3 Effective Time Management and Organizational Tips to Get Your Through Medical School

Chances are you’ve been told that it’s the amount of material you have to master. Perhaps you’ve even heard a graphic metaphor to describe it, such as likening it to drinking out of a fire hose. And what are we told is the key to success when faced with such a Herculean task? Time management. Our own esteemed Katherine Seebald, who is about to join the ranks of the USC Trojans as a medical student this fall — and who, like Hermione Granger, excels at pretty much anything — asked me the following question recently:“What were the three biggest things you learned re: time management and organization that helped you in med school?”By the way, that’s verbatim. On a related note, she and/or I may think and talk in the form of powerpoint slides and Buzzfeed lists. Here’s my answer: 1. Schedule Everything And I do mean everything. Every little thing you do in your day: put it down with a corresponding amount of time. Eating, sleeping, hygiene, working out, watching TV, hanging out with friends—everything. Figure out how much time you need for the activities you love and need, and then make room for them. If you don’t make them a priority, and if you don’t carve out time for them, other obligations will crowd them out, and they just won’t happen. On a related note, you can also group the activities...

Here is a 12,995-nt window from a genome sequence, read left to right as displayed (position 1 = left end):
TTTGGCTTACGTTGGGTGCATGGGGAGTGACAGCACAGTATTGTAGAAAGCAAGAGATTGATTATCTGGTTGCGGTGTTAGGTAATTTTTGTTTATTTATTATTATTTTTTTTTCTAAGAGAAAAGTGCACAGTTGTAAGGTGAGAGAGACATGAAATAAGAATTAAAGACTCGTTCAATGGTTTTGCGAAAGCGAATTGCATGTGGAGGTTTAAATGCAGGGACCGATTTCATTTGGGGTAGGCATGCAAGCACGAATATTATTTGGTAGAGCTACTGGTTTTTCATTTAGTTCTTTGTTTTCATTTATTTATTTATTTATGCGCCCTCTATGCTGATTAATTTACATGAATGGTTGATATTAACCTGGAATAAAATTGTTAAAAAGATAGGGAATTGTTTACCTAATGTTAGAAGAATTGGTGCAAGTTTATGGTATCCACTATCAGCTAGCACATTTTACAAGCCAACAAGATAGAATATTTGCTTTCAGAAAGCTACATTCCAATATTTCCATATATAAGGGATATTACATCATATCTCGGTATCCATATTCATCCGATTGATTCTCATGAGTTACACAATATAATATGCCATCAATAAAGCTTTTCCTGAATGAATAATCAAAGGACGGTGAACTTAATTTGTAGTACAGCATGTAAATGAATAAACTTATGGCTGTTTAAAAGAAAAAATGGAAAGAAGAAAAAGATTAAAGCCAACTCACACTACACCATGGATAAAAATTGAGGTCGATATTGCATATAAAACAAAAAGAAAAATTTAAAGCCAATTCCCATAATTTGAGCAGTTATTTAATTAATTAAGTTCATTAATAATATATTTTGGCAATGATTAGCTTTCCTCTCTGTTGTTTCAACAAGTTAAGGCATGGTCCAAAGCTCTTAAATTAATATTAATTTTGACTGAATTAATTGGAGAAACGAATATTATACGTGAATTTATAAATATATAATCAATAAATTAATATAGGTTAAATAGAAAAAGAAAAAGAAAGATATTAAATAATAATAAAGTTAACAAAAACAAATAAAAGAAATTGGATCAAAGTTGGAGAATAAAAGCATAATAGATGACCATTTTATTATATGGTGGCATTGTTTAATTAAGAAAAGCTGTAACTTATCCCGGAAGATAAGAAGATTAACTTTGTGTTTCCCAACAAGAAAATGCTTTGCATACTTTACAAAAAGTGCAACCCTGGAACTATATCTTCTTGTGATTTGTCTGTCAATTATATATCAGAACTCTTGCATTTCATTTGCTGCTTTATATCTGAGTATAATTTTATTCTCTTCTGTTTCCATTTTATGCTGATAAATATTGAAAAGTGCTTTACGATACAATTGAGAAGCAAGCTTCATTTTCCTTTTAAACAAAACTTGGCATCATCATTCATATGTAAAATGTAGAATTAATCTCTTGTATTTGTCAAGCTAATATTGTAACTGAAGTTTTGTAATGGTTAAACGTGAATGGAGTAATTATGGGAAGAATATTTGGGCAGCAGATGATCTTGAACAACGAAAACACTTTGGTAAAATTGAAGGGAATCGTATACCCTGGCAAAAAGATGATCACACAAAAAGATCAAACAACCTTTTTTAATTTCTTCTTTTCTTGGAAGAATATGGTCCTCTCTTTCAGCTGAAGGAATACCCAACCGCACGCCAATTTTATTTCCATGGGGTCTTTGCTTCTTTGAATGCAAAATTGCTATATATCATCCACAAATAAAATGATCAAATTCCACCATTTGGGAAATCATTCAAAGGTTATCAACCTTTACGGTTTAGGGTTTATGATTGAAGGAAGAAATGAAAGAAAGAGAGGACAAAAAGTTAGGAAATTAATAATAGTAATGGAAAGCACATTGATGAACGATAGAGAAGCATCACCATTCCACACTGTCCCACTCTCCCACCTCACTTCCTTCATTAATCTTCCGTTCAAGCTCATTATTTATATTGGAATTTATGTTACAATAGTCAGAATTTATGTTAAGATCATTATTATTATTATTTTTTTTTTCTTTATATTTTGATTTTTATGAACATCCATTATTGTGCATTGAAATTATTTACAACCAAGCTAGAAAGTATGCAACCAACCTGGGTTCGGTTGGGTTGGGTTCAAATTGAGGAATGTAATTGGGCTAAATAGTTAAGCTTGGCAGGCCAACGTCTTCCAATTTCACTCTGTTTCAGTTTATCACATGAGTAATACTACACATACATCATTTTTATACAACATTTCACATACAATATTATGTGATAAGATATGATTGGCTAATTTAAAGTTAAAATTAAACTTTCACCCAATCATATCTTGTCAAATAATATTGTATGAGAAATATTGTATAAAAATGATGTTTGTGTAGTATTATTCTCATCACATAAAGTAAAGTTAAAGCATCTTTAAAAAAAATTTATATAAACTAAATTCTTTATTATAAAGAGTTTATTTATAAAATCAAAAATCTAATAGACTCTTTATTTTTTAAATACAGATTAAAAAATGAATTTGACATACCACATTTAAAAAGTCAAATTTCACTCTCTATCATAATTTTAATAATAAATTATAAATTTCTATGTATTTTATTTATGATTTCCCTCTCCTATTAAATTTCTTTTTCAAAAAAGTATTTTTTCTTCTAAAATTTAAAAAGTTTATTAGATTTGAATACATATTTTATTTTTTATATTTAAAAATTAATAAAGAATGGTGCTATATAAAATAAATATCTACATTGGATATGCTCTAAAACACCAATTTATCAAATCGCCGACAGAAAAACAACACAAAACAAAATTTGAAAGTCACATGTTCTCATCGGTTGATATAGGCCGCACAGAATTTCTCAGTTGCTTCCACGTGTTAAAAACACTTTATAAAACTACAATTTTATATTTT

Five Big USMLE World Mistakes Students Make

At Med School Tutors, we rely heavily on USMLE World in our work with students.  Over the last five years, UWorld has become widely recognized as the gold standard Qbank for all steps of the USMLE.  This is due primarily to the quality of its questions and rigor of its explanations. UWorld content is updated throughout the year, which keeps the Qbank incredibly current in the changing world of medicine and medical testing.  Students who use UWorld achieve consistently top-flight results, but where do they go wrong?  What are potential pitfalls that 2nd year students should make sure to avoid in their own prep We’ve identified the 5 biggest mistakes that med students tend to make with UWorld (and in April 2015, we posted 5 more big mistakes). 1.  Not starting USMLE World early enough Many students come to us concerned about starting questions too early. They say they’re not ready to tackle a Qbank as difficult as USMLE World.  They would prefer to start with an easier Qbank or focus more on reading.  This is a mistake!  Step 1 is a question based exam.  Therefore, the best approach to studying is to incorporate questions early and often.  Even if you have not finished all of the material five months before your exam, there will certainly be some content you’ve covered. For example, if you’ve already had your immunology course, do...